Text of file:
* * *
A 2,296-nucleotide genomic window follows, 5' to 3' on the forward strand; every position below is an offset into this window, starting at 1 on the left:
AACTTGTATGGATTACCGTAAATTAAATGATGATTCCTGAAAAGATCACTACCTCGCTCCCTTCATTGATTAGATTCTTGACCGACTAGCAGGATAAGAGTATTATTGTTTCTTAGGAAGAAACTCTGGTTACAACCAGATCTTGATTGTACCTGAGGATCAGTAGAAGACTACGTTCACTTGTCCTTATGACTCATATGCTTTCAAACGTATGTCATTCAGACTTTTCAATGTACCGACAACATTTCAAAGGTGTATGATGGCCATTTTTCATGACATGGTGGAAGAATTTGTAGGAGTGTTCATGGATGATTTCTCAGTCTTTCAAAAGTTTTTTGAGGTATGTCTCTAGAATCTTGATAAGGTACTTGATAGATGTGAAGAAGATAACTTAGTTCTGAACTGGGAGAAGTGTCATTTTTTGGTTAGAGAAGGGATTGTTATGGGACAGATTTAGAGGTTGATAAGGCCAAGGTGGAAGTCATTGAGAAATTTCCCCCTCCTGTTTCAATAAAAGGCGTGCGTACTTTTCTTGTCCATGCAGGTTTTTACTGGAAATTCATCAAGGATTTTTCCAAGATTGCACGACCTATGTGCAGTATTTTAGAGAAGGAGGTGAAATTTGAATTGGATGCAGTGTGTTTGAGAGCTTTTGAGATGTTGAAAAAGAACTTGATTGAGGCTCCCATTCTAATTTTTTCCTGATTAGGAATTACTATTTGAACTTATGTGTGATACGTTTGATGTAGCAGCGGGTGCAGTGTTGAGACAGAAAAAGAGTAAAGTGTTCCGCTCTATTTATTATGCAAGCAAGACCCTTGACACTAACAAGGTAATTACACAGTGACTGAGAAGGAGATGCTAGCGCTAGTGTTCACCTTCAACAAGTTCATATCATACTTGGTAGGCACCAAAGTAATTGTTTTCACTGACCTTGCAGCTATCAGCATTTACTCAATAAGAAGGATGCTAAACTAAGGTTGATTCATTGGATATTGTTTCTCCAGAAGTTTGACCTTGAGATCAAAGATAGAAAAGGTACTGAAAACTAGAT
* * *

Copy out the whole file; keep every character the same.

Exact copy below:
A 2,296-nucleotide genomic window follows, 5' to 3' on the forward strand; every position below is an offset into this window, starting at 1 on the left:
AACTTGTATGGATTACCGTAAATTAAATGATGATTCCTGAAAAGATCACTACCTCGCTCCCTTCATTGATTAGATTCTTGACCGACTAGCAGGATAAGAGTATTATTGTTTCTTAGGAAGAAACTCTGGTTACAACCAGATCTTGATTGTACCTGAGGATCAGTAGAAGACTACGTTCACTTGTCCTTATGACTCATATGCTTTCAAACGTATGTCATTCAGACTTTTCAATGTACCGACAACATTTCAAAGGTGTATGATGGCCATTTTTCATGACATGGTGGAAGAATTTGTAGGAGTGTTCATGGATGATTTCTCAGTCTTTCAAAAGTTTTTTGAGGTATGTCTCTAGAATCTTGATAAGGTACTTGATAGATGTGAAGAAGATAACTTAGTTCTGAACTGGGAGAAGTGTCATTTTTTGGTTAGAGAAGGGATTGTTATGGGACAGATTTAGAGGTTGATAAGGCCAAGGTGGAAGTCATTGAGAAATTTCCCCCTCCTGTTTCAATAAAAGGCGTGCGTACTTTTCTTGTCCATGCAGGTTTTTACTGGAAATTCATCAAGGATTTTTCCAAGATTGCACGACCTATGTGCAGTATTTTAGAGAAGGAGGTGAAATTTGAATTGGATGCAGTGTGTTTGAGAGCTTTTGAGATGTTGAAAAAGAACTTGATTGAGGCTCCCATTCTAATTTTTTCCTGATTAGGAATTACTATTTGAACTTATGTGTGATACGTTTGATGTAGCAGCGGGTGCAGTGTTGAGACAGAAAAAGAGTAAAGTGTTCCGCTCTATTTATTATGCAAGCAAGACCCTTGACACTAACAAGGTAATTACACAGTGACTGAGAAGGAGATGCTAGCGCTAGTGTTCACCTTCAACAAGTTCATATCATACTTGGTAGGCACCAAAGTAATTGTTTTCACTGACCTTGCAGCTATCAGCATTTACTCAATAAGAAGGATGCTAAACTAAGGTTGATTCATTGGATATTGTTTCTCCAGAAGTTTGACCTTGAGATCAAAGATAGAAAAGGTACTGAAAACTAGAT